HERCULES was commissioned in 2001 April. Three resolving powers are possible which deliver R = 41 000, 70 000 and 82 000. In median seeing conditions the spectrograph is capable of a signal to noise ratio of 100:1 of a 7th magnitude G0 star in 10 minutes, with a limiting magnitude (for S/N = 100:1) of 9.1 in one hour.
Radial velocity precisions of 3-4m/s are possible. The wavelength coverage is complete from 370nm to 890nm with a 4k by 4k CCD.
The following filters are available: UG1 2mm; GG385 2mm; GG495 2mm; RG610 3mm.
A spot sensitometer with a 4x4 array of square spots is available. Predetermined exposure times of 1, 2, 5, 10, 20, 50, 100 and 200 minutes are possible.
The sensitometer spots can be attenuated with a 2mm NG4 filter (T=0.10) or a 2mm NG5 filter (T=0.30). The bandpass can be altered with RG610 and VG9 glass filters, and the following interference filters: 3500, 4500, 5500, 6500 and 7500.
The filter wheels are interchangeable between these two photon-counting photometers, and the Observatory has the following filters available: UBV (Johnson); VRI (Cousins); uvby (Stromgren) Hbeta (Crawford & Mander) and Halpha. The photomultipliers are thermoelectrically cooled. The following tubes are available: EMI 9558 B; EMI 6094 B. The cold boxes are equipped with quartz windows. The photometers are controlled by IBM compatible AT or 386 computers. Acquisition programs are available for both differential and absolute photometry. Data output is usually on a printer and on floppy diskette.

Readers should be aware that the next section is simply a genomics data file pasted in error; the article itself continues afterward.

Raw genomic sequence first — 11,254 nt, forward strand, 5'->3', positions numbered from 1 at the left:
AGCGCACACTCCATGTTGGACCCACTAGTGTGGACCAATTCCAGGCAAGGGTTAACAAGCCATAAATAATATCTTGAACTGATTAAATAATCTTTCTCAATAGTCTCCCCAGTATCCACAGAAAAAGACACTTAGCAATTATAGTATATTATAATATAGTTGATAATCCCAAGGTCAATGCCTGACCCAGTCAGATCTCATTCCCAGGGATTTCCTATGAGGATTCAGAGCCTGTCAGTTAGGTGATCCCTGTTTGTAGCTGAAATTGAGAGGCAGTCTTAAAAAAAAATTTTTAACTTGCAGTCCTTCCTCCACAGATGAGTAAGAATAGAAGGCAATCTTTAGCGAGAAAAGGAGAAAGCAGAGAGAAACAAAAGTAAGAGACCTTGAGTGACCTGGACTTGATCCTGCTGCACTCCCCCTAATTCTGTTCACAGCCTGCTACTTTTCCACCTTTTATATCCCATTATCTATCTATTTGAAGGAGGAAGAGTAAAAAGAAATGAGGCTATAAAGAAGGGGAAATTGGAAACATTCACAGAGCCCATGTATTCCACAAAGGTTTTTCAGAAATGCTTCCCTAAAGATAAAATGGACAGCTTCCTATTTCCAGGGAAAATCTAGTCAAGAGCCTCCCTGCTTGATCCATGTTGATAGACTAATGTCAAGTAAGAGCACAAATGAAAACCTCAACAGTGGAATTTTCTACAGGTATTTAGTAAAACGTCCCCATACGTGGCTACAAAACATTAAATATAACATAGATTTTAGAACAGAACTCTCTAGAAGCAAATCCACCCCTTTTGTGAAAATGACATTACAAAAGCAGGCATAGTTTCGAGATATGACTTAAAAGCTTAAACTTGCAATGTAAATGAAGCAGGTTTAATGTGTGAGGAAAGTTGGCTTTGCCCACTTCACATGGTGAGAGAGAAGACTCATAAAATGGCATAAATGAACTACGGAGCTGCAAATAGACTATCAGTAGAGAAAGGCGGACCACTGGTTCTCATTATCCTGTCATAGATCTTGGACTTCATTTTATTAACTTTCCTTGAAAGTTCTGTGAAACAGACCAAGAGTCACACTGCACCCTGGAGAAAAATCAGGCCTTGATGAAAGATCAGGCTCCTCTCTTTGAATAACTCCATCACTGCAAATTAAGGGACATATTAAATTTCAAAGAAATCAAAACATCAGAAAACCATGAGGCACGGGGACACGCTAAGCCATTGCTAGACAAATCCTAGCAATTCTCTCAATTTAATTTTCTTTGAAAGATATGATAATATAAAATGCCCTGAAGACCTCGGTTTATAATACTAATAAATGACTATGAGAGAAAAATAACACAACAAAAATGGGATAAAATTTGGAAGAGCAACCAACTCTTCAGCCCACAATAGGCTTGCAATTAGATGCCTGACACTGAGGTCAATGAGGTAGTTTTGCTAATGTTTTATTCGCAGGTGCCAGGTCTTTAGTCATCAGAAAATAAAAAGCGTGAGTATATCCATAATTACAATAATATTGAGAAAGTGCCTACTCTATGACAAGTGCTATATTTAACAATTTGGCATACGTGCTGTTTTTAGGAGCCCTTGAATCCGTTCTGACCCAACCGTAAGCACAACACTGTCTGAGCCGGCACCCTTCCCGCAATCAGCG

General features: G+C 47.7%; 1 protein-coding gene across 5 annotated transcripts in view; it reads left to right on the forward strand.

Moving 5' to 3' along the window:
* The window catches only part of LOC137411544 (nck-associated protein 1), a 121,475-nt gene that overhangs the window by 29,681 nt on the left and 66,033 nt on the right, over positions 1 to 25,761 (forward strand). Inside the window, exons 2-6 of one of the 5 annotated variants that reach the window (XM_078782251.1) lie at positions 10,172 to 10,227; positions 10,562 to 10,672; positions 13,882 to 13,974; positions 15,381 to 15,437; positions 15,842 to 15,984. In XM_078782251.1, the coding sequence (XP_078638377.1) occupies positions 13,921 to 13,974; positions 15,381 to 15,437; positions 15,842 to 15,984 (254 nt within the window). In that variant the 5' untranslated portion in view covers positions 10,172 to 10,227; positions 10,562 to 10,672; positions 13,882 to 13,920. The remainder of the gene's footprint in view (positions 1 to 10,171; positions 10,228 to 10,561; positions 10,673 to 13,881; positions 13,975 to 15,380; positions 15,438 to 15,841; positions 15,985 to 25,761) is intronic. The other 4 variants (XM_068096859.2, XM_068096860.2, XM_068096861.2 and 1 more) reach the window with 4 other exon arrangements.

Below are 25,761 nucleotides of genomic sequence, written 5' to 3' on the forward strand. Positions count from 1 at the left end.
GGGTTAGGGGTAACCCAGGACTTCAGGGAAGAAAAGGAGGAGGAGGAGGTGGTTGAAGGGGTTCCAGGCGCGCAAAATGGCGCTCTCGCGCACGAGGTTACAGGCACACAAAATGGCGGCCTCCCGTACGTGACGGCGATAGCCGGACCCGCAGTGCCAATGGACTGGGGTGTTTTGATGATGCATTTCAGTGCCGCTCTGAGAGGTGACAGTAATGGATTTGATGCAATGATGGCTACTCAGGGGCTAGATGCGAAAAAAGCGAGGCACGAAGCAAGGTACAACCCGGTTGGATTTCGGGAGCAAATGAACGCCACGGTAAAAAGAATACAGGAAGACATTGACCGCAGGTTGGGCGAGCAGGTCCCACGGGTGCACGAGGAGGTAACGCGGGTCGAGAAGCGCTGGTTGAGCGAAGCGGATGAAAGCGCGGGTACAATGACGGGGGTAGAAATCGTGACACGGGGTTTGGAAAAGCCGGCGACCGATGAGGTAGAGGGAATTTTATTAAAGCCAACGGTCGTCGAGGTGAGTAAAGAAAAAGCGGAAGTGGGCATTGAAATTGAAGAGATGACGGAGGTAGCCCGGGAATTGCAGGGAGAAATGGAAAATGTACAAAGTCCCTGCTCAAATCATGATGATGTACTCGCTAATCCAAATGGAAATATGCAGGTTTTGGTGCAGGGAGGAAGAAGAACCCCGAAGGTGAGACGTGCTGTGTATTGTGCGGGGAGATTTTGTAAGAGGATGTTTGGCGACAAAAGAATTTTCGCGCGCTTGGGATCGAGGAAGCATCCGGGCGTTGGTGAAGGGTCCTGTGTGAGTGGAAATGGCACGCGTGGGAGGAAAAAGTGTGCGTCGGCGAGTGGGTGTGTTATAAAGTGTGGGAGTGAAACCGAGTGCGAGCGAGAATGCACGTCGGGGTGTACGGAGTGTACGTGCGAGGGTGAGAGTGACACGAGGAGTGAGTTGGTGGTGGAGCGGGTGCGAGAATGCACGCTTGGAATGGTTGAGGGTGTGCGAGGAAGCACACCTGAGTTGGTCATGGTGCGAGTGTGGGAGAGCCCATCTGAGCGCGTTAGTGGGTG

A stabilised light supply is available for day-time measurements of the PMT/discriminator deadtimes. TurboPascal software has been written to control the computers.
Three gratings are available as follows:
- 150 l/mm 120 A/mm(blue) 180A/mm(red)
- 300 l/mm 60 A/mm(blue) 90A/mm(red)
- 600 l/mm 30 A/mm(blue) 45A/mm(red)
The camera is a folded Schmidt design. The Series 2000 CCD system is the detector.
Designed for use with the Photometrics PM3000 CCD system, but now used with the Series 2000 system.
The photometer head includes an off-axis CCD guider and automatic filter wheel, which allows high-precision CCD photometry of faint objects to be undertaken.
The Carter Observatory (Wellington) and the Physics Department of the Victoria University of Wellington maintain a private two-channel photometer at Mt John.